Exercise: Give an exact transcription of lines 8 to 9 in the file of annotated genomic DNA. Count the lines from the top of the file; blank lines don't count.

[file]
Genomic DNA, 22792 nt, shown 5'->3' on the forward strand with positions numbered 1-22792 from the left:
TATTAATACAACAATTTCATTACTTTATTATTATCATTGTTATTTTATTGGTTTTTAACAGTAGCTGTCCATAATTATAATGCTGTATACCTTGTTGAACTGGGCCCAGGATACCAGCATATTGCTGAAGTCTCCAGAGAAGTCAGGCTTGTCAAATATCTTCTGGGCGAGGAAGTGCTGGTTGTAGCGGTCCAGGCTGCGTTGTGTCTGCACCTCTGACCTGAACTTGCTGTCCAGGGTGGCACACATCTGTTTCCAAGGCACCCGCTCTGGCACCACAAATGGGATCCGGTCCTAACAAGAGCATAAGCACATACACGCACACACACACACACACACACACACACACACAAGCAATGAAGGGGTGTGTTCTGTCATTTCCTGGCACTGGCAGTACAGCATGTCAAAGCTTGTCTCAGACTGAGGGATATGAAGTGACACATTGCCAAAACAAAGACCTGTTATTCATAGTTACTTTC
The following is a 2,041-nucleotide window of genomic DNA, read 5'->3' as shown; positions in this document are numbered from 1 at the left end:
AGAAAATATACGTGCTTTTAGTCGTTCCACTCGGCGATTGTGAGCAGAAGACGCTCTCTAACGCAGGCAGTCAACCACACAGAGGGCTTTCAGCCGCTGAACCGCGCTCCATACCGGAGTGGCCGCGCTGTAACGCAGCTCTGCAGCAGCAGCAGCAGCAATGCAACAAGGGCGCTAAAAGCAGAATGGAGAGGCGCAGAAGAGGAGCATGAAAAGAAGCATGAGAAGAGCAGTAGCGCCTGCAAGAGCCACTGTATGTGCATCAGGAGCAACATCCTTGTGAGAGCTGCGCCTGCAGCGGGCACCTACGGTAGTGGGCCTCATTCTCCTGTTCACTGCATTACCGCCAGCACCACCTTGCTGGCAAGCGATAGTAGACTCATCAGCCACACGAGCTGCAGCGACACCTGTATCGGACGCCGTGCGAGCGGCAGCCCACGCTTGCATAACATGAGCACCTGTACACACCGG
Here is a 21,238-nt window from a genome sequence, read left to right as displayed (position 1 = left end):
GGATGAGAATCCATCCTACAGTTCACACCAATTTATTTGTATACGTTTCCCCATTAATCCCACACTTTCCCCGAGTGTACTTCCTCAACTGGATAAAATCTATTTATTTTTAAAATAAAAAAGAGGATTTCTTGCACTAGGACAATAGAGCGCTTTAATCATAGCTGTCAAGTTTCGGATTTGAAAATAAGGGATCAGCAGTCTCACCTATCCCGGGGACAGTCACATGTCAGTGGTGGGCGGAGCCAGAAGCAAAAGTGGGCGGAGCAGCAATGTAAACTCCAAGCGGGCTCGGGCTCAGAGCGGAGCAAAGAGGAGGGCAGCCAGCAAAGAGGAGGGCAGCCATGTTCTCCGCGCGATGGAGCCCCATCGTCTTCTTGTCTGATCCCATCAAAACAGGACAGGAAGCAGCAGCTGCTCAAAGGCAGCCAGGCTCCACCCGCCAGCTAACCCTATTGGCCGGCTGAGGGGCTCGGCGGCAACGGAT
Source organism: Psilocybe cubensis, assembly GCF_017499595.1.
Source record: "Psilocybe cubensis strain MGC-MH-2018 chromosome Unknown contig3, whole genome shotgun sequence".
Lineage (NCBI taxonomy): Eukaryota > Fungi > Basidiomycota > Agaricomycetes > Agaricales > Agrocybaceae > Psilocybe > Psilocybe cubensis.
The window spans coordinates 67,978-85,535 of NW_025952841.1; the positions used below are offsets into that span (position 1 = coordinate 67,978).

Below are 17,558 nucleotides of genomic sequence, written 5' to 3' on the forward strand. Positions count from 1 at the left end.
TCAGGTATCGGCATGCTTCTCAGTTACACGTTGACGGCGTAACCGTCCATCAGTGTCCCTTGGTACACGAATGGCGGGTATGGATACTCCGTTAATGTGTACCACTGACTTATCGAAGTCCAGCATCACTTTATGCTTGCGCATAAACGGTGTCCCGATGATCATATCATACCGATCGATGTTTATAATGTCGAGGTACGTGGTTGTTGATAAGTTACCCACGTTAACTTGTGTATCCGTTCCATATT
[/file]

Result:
Source record: "Psilocybe cubensis strain MGC-MH-2018 chromosome Unknown contig3, whole genome shotgun sequence".
Lineage (NCBI taxonomy): Eukaryota > Fungi > Basidiomycota > Agaricomycetes > Agaricales > Agrocybaceae > Psilocybe > Psilocybe cubensis.